Do colors influence our emotions
How colors affect our feelings
About visual cells and wavelengths
Lisa has recently started feeling uncomfortable in her room. She cannot concentrate on homework, is always energized, and feels cramped. Funny - problems don't bother her and until recently, her room was a beloved retreat for Lisa. Her friend Merle has an idea: "Is it perhaps because of our painting campaign two weeks ago? The new wall colors are probably not doing you any good."
Merle might be right. Because every color affects us - and every color has a different effect. But how come?
The colors of light
Visible light consists of light waves of different lengths. And a color corresponds to a wavelength. If light with a certain wavelength hits our eyes, certain light-sensitive cells (cones) are stimulated there, which assign the light to the respective spectral color.
Lisa's wallpaper reflects light that has a wavelength of around 600 to 700 nanometers - that is, each individual "light wave" is around 0.0006 to 0.0007 millimeters long. For Lisa's eye, her wallpaper is red and orange.
In addition to the pure sensory perception of the various wavelengths, we automatically link certain meanings to colors that influence our perception of colors: orange-red is the color of the fire, the ice of the cold poles shimmers with a bluish tinge. A wide, calm ocean is blue and a fresh meadow shines bright green. Such impressions resonate when colors in rooms influence our mood.
Red - energetic and expressive
Our eyes are extremely sensitive to this color - therefore traffic lights and stop signs are red. Red attracts attention and has a stimulating effect: it's no wonder that Lisa doesn't calm down.
When it comes to the bedroom, a slight change in color can work wonders:
For example, if Lisa chooses "Baker-Miller-Pink" as an alternative to the bright red tones, she should be able to relax better - the color even calms rioting rowdies within 15 minutes!
That is why there is even a pink cell in a Swiss prison in which aggressive prisoners are temporarily put.
In general, restrained pastel tones are well suited for a place of retreat such as the bed or the wall next to it: They soothe and bring calm.
Blue - serene and relaxed
As a relatively short-wave color, blue also helps with sleep disorders - it exudes calm and serenity, but also longing and trust. Blue is even said to relieve pain and tension.
In addition, a room painted blue appears larger, it is "opened". From that point of view, a shade of blue for Lisa's room wouldn't be wrong either.
Yellow - cheerful and optimistic
As the color of the sun, the color shines positively for us like no other - we associate joie de vivre, happiness and optimism with yellow. Those who paint their room bright yellow rely on the exhilarating, brightening effect of this color.
Green - refreshing and hopeful
Light green immediately makes us think of spring. No wonder: green is the color of fresh leaves and in western cultures it stands for nature, hope, freshness and fertility. Apart from that, green exudes friendliness, creativity and security. Green can also have a strengthening effect on the stressed and tired minds among you.
Warm or cold? It's all about the color
Colors also influence our perception of temperature: red, orange and pink tones have a warm effect: if you blindfold a person and lead them into a red-painted room, their body temperature rises.
If, on the other hand, the room is blue, the body temperature drops. Blue, but also turquoise and green, have a cool effect: We perceive it to be colder in rooms whose walls so to speak "shine with a cold shine" - and automatically turn up the heating.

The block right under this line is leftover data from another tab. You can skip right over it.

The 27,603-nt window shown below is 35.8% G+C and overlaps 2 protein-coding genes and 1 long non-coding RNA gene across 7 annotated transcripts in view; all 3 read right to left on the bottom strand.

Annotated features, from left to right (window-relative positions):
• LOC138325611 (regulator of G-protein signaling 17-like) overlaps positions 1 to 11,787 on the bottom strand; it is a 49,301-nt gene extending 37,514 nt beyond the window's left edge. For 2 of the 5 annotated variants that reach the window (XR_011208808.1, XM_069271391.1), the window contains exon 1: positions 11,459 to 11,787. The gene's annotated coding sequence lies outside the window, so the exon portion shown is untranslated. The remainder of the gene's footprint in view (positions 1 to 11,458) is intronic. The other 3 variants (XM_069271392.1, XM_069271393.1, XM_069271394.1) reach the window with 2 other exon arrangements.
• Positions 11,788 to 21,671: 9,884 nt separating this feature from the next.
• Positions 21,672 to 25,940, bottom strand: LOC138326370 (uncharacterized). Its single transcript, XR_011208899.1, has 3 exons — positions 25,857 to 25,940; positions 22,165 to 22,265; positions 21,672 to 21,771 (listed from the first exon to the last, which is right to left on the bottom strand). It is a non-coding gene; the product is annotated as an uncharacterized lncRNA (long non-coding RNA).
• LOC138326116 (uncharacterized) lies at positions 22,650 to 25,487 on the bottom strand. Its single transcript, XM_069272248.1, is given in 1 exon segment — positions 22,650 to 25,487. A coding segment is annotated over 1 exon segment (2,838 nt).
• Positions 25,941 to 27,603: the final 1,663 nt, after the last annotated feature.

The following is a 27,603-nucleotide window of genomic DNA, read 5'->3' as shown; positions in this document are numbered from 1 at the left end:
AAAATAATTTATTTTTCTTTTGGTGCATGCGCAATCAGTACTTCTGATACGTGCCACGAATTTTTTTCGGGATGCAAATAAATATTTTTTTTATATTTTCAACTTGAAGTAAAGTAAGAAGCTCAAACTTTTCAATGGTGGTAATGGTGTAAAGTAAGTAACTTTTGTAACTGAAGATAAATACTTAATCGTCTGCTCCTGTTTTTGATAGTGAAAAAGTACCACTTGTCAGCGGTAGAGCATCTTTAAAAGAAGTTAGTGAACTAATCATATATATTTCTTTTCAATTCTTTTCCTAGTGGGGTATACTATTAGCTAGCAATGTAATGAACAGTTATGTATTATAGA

That means: if you freeze quickly, it is best to paint your room in warmer tones.
So Lisa has to decide which positive power of colors she wants to use for herself:
The relaxing, the creative, the warming, the cooling, the expanding, the calming, the optimistic, the refreshing, the invigorating effect - if you have the choice, you are spoiled for choice!
How colors make us work
Colors can make other people out of us. They make us work - shiny and fresh or dull and pale. Any guy can wear any color, just not every shade
Colors for the spring type
The Spring type has light, porcelain-like skin, light to reddish blonde or red hair, maybe freckles and blue, green or amber eyes. These colors look particularly good on you:
- Red tones: salmon, orange, coral red, rust red
- Green shades: lime green, apple green, pea green
- Blue tones tend not to - marine or petrol could make you shine, however
- rather warm gray, brown or beige tones instead of white and black
Colors for the summer type
The Summer type is the most common. A light, pink to bluish skin tone is characteristic. The eyes are gray-green to gray-blue, the hair ash-blonde to -brunet. With these colors you put yourself in the right light:
- Reds: cherry red, wine red, rose and pink
- Shades of green: mint green, blue-green, dark green
- Shades of blue: denim blue, gray blue, lilac
- In addition: muted yellow and light gray, beige, all soft pastel colors
Colors for the autumn type
If your hair has a warm red cast, is it brown or golden blonde, your eyes are amber, golden brown or brown-green and your skin has a warm, yellowish undertone, you are one Autumn type. Then warm, earthy tones suit you best:
- Red tones: orange, burgundy, rust-red
- Green tones: dark green, olive, petrol
- Definitely not black and white, but shades of brown, corn yellow and warm gold
Colors for the winter type
The hair of the Winter type is (black) brown, the skin has a bluish undertone and the eyes are pungent blue or brown. You especially like the bright, strong colors.
- Reds: bright red, bright pink
- Shades of blue: ice blue, turquoise, purple, blue-green
- Lemon yellow, black and white
You can find more about colors here:
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